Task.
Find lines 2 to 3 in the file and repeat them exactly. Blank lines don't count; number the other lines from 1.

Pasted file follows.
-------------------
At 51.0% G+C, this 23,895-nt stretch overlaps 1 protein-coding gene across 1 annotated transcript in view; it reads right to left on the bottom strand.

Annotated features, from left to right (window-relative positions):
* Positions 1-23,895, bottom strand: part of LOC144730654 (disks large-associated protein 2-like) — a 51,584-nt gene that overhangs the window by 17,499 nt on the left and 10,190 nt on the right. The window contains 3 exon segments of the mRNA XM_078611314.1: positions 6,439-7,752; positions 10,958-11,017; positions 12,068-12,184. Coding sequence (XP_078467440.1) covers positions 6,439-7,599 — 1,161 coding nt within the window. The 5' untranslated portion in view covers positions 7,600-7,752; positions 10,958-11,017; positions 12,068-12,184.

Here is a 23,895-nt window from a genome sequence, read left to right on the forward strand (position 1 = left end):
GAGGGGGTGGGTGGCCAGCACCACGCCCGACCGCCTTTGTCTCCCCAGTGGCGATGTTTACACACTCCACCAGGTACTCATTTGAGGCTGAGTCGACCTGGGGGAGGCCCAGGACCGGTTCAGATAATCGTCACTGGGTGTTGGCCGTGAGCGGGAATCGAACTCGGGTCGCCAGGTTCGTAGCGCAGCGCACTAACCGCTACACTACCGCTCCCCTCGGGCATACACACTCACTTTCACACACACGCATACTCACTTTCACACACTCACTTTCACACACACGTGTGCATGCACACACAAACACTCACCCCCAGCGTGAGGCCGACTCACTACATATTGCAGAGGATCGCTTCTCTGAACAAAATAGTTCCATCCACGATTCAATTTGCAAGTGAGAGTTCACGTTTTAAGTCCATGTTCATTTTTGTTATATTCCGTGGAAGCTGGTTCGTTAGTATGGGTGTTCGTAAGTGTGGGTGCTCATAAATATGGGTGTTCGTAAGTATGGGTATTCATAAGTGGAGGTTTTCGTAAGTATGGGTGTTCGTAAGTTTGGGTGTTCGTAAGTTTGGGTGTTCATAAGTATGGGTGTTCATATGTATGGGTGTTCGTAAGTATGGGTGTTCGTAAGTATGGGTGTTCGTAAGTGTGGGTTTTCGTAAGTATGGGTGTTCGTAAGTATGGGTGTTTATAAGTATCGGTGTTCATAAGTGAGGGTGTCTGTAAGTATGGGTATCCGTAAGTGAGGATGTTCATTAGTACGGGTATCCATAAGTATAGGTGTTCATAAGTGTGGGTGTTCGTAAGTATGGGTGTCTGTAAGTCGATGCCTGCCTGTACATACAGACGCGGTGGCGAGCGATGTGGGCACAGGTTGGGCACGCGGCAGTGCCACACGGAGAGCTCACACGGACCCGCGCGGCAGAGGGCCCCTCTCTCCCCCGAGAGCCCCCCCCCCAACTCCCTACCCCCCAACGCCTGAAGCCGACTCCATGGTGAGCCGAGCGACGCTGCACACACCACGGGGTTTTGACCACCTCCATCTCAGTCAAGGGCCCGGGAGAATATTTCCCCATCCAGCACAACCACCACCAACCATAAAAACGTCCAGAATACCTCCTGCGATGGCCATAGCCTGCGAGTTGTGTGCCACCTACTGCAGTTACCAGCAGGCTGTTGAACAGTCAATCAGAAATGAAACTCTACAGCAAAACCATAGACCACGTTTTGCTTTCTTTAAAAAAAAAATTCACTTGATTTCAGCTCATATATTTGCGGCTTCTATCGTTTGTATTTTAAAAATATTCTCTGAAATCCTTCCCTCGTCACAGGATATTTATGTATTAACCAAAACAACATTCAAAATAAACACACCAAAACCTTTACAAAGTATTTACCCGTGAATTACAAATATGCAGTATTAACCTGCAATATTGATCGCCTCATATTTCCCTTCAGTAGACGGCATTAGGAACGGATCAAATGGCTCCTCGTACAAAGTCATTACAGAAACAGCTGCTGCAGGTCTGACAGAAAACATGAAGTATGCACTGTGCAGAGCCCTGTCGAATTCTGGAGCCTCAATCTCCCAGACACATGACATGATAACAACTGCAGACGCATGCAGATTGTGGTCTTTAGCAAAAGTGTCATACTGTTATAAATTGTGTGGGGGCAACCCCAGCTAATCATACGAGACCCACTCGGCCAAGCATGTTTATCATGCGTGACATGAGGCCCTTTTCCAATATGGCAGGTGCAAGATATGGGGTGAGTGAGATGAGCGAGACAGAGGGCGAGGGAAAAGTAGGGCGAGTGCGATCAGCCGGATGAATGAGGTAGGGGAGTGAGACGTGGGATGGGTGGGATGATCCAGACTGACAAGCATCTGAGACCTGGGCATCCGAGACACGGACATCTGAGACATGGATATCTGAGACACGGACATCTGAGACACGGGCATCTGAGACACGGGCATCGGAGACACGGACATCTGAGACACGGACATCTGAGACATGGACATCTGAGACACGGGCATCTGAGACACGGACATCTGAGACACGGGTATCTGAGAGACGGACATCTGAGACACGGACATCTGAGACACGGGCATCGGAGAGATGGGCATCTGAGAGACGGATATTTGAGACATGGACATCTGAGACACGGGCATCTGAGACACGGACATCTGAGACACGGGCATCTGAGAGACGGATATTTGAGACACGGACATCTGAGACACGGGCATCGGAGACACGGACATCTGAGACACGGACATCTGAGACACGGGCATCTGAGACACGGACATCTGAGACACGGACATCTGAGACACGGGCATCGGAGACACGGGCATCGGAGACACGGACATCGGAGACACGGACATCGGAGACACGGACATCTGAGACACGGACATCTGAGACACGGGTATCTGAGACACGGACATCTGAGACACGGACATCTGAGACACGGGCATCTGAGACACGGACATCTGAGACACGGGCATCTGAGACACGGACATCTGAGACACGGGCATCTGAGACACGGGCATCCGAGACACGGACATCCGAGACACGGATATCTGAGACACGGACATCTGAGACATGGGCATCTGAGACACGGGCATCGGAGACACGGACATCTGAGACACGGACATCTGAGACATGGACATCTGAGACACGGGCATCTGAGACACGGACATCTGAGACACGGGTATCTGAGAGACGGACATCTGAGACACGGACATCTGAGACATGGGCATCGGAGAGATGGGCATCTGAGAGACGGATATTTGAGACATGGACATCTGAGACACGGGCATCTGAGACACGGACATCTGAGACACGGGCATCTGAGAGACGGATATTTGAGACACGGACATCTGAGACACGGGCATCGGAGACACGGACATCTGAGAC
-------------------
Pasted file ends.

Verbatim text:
Annotated features, from left to right (window-relative positions):
* Positions 1-23,895, bottom strand: part of LOC144730654 (disks large-associated protein 2-like) — a 51,584-nt gene that overhangs the window by 17,499 nt on the left and 10,190 nt on the right. The window contains 3 exon segments of the mRNA XM_078611314.1: positions 6,439-7,752; positions 10,958-11,017; positions 12,068-12,184. Coding sequence (XP_078467440.1) covers positions 6,439-7,599 — 1,161 coding nt within the window. The 5' untranslated portion in view covers positions 7,600-7,752; positions 10,958-11,017; positions 12,068-12,184.